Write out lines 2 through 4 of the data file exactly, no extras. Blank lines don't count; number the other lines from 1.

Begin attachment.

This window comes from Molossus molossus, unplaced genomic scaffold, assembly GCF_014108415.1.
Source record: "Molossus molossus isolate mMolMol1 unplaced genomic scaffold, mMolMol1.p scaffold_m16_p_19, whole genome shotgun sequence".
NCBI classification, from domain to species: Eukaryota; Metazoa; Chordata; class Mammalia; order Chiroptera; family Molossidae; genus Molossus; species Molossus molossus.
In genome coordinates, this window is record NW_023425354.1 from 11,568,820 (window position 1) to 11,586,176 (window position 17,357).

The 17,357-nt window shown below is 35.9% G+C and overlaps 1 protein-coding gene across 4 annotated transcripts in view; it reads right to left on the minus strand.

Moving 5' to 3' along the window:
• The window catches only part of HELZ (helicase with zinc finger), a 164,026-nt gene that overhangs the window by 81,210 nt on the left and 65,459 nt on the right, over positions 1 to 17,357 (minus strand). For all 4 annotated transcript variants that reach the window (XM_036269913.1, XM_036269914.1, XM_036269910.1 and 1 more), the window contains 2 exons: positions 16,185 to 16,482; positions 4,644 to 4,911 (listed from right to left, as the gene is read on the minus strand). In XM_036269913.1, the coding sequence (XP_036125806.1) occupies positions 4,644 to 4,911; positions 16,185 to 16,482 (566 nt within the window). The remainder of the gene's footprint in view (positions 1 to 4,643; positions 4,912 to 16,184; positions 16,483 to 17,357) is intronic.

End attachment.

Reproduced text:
Source record: "Molossus molossus isolate mMolMol1 unplaced genomic scaffold, mMolMol1.p scaffold_m16_p_19, whole genome shotgun sequence".
NCBI classification, from domain to species: Eukaryota; Metazoa; Chordata; class Mammalia; order Chiroptera; family Molossidae; genus Molossus; species Molossus molossus.
In genome coordinates, this window is record NW_023425354.1 from 11,568,820 (window position 1) to 11,586,176 (window position 17,357).